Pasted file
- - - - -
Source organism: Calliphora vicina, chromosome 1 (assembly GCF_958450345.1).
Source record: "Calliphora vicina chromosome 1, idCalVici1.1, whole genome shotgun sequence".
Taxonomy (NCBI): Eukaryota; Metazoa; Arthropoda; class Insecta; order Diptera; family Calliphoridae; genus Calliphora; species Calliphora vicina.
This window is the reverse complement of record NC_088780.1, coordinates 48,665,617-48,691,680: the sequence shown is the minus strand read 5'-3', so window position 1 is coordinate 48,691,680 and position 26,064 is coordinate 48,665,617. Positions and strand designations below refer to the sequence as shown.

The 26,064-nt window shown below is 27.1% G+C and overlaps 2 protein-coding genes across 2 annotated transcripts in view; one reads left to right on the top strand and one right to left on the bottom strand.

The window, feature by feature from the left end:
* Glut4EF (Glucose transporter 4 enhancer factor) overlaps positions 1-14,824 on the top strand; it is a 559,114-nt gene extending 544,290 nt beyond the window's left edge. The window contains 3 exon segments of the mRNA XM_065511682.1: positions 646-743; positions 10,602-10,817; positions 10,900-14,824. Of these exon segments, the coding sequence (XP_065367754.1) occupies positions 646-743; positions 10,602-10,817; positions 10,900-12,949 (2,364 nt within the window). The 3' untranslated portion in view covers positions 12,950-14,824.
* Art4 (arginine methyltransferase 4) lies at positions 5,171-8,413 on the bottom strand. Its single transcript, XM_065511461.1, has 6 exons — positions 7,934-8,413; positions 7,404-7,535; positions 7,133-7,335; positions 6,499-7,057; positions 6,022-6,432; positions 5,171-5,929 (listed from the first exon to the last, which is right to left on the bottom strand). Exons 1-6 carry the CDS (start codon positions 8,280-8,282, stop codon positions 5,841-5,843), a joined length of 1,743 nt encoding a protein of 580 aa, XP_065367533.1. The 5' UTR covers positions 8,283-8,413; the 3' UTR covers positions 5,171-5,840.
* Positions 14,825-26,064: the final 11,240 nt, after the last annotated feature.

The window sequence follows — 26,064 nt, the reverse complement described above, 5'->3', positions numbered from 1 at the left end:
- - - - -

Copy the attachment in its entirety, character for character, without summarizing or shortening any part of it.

Source organism: Calliphora vicina, chromosome 1 (assembly GCF_958450345.1).
Source record: "Calliphora vicina chromosome 1, idCalVici1.1, whole genome shotgun sequence".
Taxonomy (NCBI): Eukaryota; Metazoa; Arthropoda; class Insecta; order Diptera; family Calliphoridae; genus Calliphora; species Calliphora vicina.
This window is the reverse complement of record NC_088780.1, coordinates 48,665,617-48,691,680: the sequence shown is the minus strand read 5'-3', so window position 1 is coordinate 48,691,680 and position 26,064 is coordinate 48,665,617. Positions and strand designations below refer to the sequence as shown.

The 26,064-nt window shown below is 27.1% G+C and overlaps 2 protein-coding genes across 2 annotated transcripts in view; one reads left to right on the top strand and one right to left on the bottom strand.

The window, feature by feature from the left end:
* Glut4EF (Glucose transporter 4 enhancer factor) overlaps positions 1-14,824 on the top strand; it is a 559,114-nt gene extending 544,290 nt beyond the window's left edge. The window contains 3 exon segments of the mRNA XM_065511682.1: positions 646-743; positions 10,602-10,817; positions 10,900-14,824. Of these exon segments, the coding sequence (XP_065367754.1) occupies positions 646-743; positions 10,602-10,817; positions 10,900-12,949 (2,364 nt within the window). The 3' untranslated portion in view covers positions 12,950-14,824.
* Art4 (arginine methyltransferase 4) lies at positions 5,171-8,413 on the bottom strand. Its single transcript, XM_065511461.1, has 6 exons — positions 7,934-8,413; positions 7,404-7,535; positions 7,133-7,335; positions 6,499-7,057; positions 6,022-6,432; positions 5,171-5,929 (listed from the first exon to the last, which is right to left on the bottom strand). Exons 1-6 carry the CDS (start codon positions 8,280-8,282, stop codon positions 5,841-5,843), a joined length of 1,743 nt encoding a protein of 580 aa, XP_065367533.1. The 5' UTR covers positions 8,283-8,413; the 3' UTR covers positions 5,171-5,840.
* Positions 14,825-26,064: the final 11,240 nt, after the last annotated feature.

The window sequence follows — 26,064 nt, the reverse complement described above, 5'->3', positions numbered from 1 at the left end: